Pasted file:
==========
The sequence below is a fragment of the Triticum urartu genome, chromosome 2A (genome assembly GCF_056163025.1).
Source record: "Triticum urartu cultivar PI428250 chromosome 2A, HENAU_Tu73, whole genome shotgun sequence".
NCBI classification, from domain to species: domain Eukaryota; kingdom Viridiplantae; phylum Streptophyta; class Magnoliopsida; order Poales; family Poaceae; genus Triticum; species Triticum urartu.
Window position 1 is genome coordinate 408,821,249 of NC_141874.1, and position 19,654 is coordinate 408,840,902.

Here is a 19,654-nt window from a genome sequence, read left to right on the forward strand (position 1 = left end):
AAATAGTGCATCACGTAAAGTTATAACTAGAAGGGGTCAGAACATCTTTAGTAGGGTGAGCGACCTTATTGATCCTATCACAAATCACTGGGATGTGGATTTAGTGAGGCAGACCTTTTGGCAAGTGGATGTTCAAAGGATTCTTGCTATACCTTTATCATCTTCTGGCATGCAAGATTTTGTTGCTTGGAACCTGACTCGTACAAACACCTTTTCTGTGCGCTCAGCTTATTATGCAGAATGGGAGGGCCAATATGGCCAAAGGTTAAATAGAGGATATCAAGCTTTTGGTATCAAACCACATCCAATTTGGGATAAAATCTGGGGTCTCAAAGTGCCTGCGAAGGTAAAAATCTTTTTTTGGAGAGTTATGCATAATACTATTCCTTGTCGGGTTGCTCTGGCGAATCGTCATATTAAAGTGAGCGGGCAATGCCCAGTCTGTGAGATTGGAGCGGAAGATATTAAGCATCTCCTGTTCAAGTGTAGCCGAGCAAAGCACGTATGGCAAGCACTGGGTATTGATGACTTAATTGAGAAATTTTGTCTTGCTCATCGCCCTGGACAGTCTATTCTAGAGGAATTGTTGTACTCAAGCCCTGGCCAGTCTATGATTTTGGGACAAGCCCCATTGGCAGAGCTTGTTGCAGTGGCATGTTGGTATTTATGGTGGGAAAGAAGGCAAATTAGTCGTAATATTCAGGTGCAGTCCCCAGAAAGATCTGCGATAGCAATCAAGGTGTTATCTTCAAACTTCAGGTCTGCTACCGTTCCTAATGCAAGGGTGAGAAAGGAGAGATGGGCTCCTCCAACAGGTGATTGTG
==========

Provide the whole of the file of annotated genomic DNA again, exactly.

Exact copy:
The sequence below is a fragment of the Triticum urartu genome, chromosome 2A (genome assembly GCF_056163025.1).
Source record: "Triticum urartu cultivar PI428250 chromosome 2A, HENAU_Tu73, whole genome shotgun sequence".
NCBI classification, from domain to species: domain Eukaryota; kingdom Viridiplantae; phylum Streptophyta; class Magnoliopsida; order Poales; family Poaceae; genus Triticum; species Triticum urartu.
Window position 1 is genome coordinate 408,821,249 of NC_141874.1, and position 19,654 is coordinate 408,840,902.

Here is a 19,654-nt window from a genome sequence, read left to right on the forward strand (position 1 = left end):
AAATAGTGCATCACGTAAAGTTATAACTAGAAGGGGTCAGAACATCTTTAGTAGGGTGAGCGACCTTATTGATCCTATCACAAATCACTGGGATGTGGATTTAGTGAGGCAGACCTTTTGGCAAGTGGATGTTCAAAGGATTCTTGCTATACCTTTATCATCTTCTGGCATGCAAGATTTTGTTGCTTGGAACCTGACTCGTACAAACACCTTTTCTGTGCGCTCAGCTTATTATGCAGAATGGGAGGGCCAATATGGCCAAAGGTTAAATAGAGGATATCAAGCTTTTGGTATCAAACCACATCCAATTTGGGATAAAATCTGGGGTCTCAAAGTGCCTGCGAAGGTAAAAATCTTTTTTTGGAGAGTTATGCATAATACTATTCCTTGTCGGGTTGCTCTGGCGAATCGTCATATTAAAGTGAGCGGGCAATGCCCAGTCTGTGAGATTGGAGCGGAAGATATTAAGCATCTCCTGTTCAAGTGTAGCCGAGCAAAGCACGTATGGCAAGCACTGGGTATTGATGACTTAATTGAGAAATTTTGTCTTGCTCATCGCCCTGGACAGTCTATTCTAGAGGAATTGTTGTACTCAAGCCCTGGCCAGTCTATGATTTTGGGACAAGCCCCATTGGCAGAGCTTGTTGCAGTGGCATGTTGGTATTTATGGTGGGAAAGAAGGCAAATTAGTCGTAATATTCAGGTGCAGTCCCCAGAAAGATCTGCGATAGCAATCAAGGTGTTATCTTCAAACTTCAGGTCTGCTACCGTTCCTAATGCAAGGGTGAGAAAGGAGAGATGGGCTCCTCCAACAGGTGATTGTG